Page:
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Heartless - Philip Ridley interview


Interview by Rob Carnevale

WRITER-director Philip Ridley talks about some of the inspirations behind his urban fairy tale/horror movie Heartless, and the importance of Jim Sturgess in getting the film made.

He also talks about his love for London’s East End and why the film does contain echoes of movies such as Pan’s Labyrinth and Donnie Darko

Q. What inspired you to write Heartless?
Philip Ridley: I think getting an idea for a project is a multi-strand thing. It’s very rarely one thing. I always describe it as a film of an explosion in reverse. It begins with all this scattered shrapnel and then gradually it comes together to form a house or a car, so to speak. So, getting a project together is a bit like that… I have all these various, disparate ideas, or shrapnel, and sometimes they come together and sometimes they don’t. There were various elements that went into making Heartless. I had been taking photos of the East End of London for the past 10 years and creating this look that I’d been getting excited about. I finally bought a decent camera, which really made me excited… I went digital having been a stickler for the old film versions. Of course, like everyone who finally makes that leap, I became something of an evangelist [laughs]. But I started to create photos of East London that had an interesting cinematic look. So, that began to excite me.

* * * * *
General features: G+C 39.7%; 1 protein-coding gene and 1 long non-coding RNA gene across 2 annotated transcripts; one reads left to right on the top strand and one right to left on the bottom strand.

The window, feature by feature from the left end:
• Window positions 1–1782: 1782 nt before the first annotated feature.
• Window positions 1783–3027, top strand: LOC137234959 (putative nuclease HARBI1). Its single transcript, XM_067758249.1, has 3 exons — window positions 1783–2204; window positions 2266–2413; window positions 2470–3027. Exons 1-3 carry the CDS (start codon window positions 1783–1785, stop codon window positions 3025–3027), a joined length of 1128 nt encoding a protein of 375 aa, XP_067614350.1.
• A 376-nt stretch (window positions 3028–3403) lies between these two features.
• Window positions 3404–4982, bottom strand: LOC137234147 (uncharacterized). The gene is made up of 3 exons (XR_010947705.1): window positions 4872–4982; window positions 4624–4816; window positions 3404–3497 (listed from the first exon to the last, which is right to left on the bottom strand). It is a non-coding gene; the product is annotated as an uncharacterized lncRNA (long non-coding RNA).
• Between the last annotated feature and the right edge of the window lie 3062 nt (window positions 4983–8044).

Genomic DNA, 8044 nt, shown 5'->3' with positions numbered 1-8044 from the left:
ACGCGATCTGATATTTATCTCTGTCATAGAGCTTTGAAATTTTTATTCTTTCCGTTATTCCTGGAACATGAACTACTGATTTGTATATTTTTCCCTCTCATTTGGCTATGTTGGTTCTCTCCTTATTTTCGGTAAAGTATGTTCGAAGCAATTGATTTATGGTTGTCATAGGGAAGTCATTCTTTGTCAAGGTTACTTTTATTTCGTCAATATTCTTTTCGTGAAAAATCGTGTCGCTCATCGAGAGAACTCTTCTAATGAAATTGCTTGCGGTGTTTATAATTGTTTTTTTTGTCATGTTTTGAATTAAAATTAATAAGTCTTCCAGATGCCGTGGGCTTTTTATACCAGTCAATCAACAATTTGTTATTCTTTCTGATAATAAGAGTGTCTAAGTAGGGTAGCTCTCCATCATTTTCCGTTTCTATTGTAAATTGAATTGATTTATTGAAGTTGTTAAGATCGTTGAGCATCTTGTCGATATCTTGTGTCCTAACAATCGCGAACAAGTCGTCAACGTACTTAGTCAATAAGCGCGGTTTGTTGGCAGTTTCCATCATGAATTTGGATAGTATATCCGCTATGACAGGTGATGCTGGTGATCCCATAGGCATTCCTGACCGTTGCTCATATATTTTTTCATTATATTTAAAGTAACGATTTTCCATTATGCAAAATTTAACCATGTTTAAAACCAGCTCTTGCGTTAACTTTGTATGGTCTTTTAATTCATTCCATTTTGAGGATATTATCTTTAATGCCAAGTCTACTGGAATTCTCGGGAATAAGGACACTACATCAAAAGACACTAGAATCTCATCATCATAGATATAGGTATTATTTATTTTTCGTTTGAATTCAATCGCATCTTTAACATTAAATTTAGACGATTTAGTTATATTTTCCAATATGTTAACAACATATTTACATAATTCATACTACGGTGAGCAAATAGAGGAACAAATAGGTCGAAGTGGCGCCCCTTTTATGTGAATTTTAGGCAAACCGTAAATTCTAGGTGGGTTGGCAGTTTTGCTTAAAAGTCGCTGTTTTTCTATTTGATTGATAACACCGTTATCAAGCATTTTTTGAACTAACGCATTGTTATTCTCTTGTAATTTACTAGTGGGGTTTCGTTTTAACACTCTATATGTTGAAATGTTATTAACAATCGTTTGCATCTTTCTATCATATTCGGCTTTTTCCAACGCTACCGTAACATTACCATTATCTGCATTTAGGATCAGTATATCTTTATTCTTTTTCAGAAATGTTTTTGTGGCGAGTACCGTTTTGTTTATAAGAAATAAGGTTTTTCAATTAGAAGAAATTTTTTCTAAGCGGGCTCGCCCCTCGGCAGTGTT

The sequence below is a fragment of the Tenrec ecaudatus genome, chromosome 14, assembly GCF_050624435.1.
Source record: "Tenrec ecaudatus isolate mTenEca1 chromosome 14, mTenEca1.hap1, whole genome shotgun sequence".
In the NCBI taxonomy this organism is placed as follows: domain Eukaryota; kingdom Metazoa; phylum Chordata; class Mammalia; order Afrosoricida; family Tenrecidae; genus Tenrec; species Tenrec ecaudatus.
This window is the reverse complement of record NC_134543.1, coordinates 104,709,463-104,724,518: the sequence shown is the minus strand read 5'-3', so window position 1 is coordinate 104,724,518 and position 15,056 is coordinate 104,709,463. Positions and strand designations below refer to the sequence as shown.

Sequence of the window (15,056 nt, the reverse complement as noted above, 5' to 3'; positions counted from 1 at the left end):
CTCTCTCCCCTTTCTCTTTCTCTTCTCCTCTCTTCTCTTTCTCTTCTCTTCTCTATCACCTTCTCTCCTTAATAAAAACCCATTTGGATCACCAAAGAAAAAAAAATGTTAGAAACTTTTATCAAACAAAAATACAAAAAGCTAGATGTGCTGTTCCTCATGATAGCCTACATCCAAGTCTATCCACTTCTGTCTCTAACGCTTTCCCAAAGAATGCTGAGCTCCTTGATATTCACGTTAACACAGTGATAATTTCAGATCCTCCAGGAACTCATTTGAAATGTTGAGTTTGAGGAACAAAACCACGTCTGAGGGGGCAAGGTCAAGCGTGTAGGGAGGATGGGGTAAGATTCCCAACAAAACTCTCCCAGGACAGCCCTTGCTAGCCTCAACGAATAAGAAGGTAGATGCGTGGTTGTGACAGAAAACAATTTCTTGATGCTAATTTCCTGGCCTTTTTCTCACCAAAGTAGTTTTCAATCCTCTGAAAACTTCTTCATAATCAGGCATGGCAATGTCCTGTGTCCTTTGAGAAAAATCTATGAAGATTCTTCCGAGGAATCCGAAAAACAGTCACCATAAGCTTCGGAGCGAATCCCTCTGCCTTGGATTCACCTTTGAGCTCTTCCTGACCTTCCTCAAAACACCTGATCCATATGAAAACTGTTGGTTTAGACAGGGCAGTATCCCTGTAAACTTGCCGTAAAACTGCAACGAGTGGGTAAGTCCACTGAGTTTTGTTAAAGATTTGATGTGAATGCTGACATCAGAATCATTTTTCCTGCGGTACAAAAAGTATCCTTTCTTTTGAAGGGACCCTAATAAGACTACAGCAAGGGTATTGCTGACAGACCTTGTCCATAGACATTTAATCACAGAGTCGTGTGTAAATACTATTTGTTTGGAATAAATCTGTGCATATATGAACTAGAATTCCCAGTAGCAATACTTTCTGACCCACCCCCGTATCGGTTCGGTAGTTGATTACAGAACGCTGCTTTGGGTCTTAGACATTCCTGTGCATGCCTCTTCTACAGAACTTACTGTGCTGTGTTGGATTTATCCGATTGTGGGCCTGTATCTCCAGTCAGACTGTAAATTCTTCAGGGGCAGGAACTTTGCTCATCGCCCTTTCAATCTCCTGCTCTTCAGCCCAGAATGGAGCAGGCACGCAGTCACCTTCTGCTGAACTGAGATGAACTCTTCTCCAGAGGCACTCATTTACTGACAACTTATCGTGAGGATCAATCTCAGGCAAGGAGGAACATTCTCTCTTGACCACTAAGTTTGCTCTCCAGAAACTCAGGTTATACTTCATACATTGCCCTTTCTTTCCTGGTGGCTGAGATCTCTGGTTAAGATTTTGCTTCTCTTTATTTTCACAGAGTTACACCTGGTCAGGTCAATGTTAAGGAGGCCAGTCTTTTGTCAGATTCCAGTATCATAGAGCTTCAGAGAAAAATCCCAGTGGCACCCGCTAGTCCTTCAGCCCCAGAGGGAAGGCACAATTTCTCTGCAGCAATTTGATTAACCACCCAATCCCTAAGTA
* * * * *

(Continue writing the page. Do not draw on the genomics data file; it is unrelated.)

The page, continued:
Q. What else?
Philip Ridley: Well, then the character of Jamie Morgan began to take shape in my mind… the idea of this disturbed young man who couldn’t make sense of the world around him. That comes from a lot of the work I’ve being doing with young people – I’ve done a series of plays with them, and have been writing the Storyteller series, but working with kids and teenagers who suffer from bi-polar depression and things like that. It’s amazing how so many of them come out with the same things and have the same concept of the world – that it makes no sense to them and that they can’t get a grip of their story in it. Whenever they open their door, the whole world seems to change. So, I found that an interesting zeitgeist character. So many people don’t understand today’s politics, or religions, or their family because it’s all changing too quickly. So, I thought it would be interesting to mix all that into the screenplay.

Q. Given your background in East London, how important was it for you to be able to film there?
Philip Ridley: Oh, fantastic. A lot of the locations, even if they were just side streets, were places that I’ve wanted to film for years, they’re places I’ve grown up with. The scene with Papa B on the roof, for instance, is my roof. It’s the roof of the block of flats where I live. I had wanted to shoot in places for so long because I’ve always thought how absolutely cinematic the East End is. I could never understand it when people shot there and turned it into grey, boring council estate kind of places. I wanted to create something that was completely the opposite: vibrant, cinematic, colourful and intense. It took me a long while to convince people that’s what I was going to do [with Heartless]. And in a way, that’s where the photos I’d been taking really helped. I did a presentation display of about 500 photos that kind of storyboarded the film, and I think that helped the financers. They could finally begin to see what I was aiming to achieve [in terms of the look of the film].

Q. I gather Jim Sturgess was also instrumental in helping to get the funding?